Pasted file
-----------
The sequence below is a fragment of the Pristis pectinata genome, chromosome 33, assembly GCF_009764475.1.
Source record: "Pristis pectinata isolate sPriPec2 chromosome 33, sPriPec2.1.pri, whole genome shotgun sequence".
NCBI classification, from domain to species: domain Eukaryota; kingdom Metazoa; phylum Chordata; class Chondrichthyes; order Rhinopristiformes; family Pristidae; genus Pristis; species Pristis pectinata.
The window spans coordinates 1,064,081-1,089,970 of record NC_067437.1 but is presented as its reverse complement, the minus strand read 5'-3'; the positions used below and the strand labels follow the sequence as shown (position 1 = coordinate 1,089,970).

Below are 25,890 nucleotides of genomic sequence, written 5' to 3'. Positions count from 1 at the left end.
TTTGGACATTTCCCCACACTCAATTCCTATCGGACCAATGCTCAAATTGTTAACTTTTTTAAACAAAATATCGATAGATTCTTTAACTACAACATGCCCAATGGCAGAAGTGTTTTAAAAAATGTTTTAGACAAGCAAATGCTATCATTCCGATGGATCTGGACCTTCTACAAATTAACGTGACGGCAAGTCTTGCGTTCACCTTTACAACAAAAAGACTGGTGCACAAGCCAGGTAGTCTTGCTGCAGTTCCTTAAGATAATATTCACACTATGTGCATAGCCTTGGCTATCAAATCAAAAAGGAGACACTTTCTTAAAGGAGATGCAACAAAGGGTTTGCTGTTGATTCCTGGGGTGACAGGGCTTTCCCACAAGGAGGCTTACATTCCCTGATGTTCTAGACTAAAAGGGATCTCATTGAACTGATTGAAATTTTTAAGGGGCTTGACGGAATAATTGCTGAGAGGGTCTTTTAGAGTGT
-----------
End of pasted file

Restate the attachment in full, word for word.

The sequence below is a fragment of the Pristis pectinata genome, chromosome 33, assembly GCF_009764475.1.
Source record: "Pristis pectinata isolate sPriPec2 chromosome 33, sPriPec2.1.pri, whole genome shotgun sequence".
NCBI classification, from domain to species: domain Eukaryota; kingdom Metazoa; phylum Chordata; class Chondrichthyes; order Rhinopristiformes; family Pristidae; genus Pristis; species Pristis pectinata.
The window spans coordinates 1,064,081-1,089,970 of record NC_067437.1 but is presented as its reverse complement, the minus strand read 5'-3'; the positions used below and the strand labels follow the sequence as shown (position 1 = coordinate 1,089,970).

Below are 25,890 nucleotides of genomic sequence, written 5' to 3'. Positions count from 1 at the left end.
TTTGGACATTTCCCCACACTCAATTCCTATCGGACCAATGCTCAAATTGTTAACTTTTTTAAACAAAATATCGATAGATTCTTTAACTACAACATGCCCAATGGCAGAAGTGTTTTAAAAAATGTTTTAGACAAGCAAATGCTATCATTCCGATGGATCTGGACCTTCTACAAATTAACGTGACGGCAAGTCTTGCGTTCACCTTTACAACAAAAAGACTGGTGCACAAGCCAGGTAGTCTTGCTGCAGTTCCTTAAGATAATATTCACACTATGTGCATAGCCTTGGCTATCAAATCAAAAAGGAGACACTTTCTTAAAGGAGATGCAACAAAGGGTTTGCTGTTGATTCCTGGGGTGACAGGGCTTTCCCACAAGGAGGCTTACATTCCCTGATGTTCTAGACTAAAAGGGATCTCATTGAACTGATTGAAATTTTTAAGGGGCTTGACGGAATAATTGCTGAGAGGGTCTTTTAGAGTGT